By way of background, attorney Drew Justice (yes—Justice is his real last name) represents a criminal defendant charged with attempted aggravated burglary in the Williamson County, Tennessee Circuit Court. The prosecutor filed a motion in limine to prevent Justice from referring to her as “the government” at trial and suggested alternative names that would be acceptable, including “assistant attorney general.”
Justice responded by making a First Amendment argument, which probably would have been sufficient to prevail, but then took it a step further. If the court granted the prosecutor’s motion, Justice requested that his client not be referred to as the “defendant,” which has a negative connotation and, instead, be referred to as “Citizen Accused” or, alternatively, “that innocent man.” Justice also requested that he be given a distinguished-sounding title, such as “captain” to match the prosecutor’s “general” title and not be referred to as a “lawyer” but, rather, “Defender of the Innocent.”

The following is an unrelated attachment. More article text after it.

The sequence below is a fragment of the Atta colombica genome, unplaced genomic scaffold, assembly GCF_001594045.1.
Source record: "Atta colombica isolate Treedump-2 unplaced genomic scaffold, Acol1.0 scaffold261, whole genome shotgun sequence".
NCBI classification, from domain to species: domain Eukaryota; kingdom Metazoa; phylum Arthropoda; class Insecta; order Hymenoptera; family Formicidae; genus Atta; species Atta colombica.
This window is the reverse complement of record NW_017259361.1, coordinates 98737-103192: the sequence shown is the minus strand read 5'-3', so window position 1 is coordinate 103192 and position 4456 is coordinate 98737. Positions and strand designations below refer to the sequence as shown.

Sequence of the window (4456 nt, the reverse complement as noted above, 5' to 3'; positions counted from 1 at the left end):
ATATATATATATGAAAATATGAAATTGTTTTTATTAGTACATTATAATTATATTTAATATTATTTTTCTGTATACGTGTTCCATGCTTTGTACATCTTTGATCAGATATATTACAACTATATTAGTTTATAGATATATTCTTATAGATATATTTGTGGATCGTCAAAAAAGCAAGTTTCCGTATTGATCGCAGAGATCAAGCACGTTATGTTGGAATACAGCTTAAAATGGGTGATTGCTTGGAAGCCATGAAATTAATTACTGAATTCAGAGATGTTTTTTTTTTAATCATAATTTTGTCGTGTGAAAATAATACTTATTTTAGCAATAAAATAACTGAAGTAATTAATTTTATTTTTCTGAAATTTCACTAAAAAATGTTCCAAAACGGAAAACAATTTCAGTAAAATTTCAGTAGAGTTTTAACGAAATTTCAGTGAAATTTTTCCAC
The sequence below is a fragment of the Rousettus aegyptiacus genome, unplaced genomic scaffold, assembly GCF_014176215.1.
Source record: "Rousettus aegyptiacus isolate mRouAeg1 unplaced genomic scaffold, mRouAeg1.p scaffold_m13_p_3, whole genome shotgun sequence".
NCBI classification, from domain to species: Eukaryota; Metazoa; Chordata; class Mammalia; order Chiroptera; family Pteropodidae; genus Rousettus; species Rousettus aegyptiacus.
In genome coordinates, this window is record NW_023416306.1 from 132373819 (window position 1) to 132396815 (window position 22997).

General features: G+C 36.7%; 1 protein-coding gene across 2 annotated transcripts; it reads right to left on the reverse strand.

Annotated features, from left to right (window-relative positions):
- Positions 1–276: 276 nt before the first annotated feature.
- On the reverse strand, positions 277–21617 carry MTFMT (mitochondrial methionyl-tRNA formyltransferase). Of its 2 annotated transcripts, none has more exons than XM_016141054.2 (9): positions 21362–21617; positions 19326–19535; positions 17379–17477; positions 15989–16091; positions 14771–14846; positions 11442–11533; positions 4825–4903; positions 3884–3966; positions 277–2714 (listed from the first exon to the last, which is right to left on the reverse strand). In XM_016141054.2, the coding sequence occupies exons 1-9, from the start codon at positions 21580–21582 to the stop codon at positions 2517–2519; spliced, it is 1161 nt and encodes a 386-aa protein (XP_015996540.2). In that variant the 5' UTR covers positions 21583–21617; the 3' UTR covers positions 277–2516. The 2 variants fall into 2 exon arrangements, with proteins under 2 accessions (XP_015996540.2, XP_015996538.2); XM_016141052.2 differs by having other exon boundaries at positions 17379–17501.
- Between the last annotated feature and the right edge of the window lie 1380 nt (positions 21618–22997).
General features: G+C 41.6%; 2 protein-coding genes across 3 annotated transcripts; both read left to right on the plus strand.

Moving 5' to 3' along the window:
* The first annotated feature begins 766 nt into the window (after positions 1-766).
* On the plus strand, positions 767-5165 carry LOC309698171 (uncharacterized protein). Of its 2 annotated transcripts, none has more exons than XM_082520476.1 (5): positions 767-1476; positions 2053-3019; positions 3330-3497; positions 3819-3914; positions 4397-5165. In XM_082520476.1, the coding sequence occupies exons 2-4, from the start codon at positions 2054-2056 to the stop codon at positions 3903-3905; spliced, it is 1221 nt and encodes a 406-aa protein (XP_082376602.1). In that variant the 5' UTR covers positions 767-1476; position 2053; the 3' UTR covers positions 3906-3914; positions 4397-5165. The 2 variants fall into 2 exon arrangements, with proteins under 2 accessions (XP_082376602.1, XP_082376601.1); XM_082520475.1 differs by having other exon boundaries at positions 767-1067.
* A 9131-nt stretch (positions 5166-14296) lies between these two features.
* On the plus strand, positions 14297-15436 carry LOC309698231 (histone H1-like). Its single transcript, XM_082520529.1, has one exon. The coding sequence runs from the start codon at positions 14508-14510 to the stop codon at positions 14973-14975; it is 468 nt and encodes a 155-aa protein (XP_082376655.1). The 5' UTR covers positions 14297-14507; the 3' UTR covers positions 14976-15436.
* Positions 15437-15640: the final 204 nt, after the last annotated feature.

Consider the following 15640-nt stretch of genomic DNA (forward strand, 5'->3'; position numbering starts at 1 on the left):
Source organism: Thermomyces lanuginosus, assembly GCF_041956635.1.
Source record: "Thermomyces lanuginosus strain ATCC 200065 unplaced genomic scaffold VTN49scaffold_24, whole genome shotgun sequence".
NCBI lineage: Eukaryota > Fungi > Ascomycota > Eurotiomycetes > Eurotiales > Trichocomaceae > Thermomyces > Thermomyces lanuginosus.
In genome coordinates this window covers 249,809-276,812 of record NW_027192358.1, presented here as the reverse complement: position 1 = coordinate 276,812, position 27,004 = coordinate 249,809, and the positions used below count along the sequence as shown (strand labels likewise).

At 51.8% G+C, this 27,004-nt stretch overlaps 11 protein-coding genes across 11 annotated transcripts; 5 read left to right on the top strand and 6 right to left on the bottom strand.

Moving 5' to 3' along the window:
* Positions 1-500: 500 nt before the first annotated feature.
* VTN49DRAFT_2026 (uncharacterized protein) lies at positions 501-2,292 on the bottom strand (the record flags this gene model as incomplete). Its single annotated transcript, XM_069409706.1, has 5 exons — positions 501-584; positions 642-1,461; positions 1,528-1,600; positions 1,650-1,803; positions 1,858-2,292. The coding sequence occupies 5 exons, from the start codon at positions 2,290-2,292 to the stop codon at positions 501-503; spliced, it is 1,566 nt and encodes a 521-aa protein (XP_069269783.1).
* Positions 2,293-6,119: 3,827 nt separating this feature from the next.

Of course, I wouldn’t recommend filing something like Justice’s response. While snarkiness provides tons of fodder for folks like me, it doesn’t usually go over well with judges. As discussed in my post here, it’s generally best to let judges draw conclusions for themselves.
However, in this case, I think the response works because it highlights what the defense attorney believed was the ridiculousness of the prosecution’s motion. And it does so without calling the motion ridiculous. I can’t imagine a situation in which the use of the term “government” when referring to the prosecutor in a criminal trial would be inappropriate or derogatory, as the prosecutor claimed, but maybe I’m naïve. At any rate, Justice’s response was the winning one because the judge denied the prosecutor’s motion.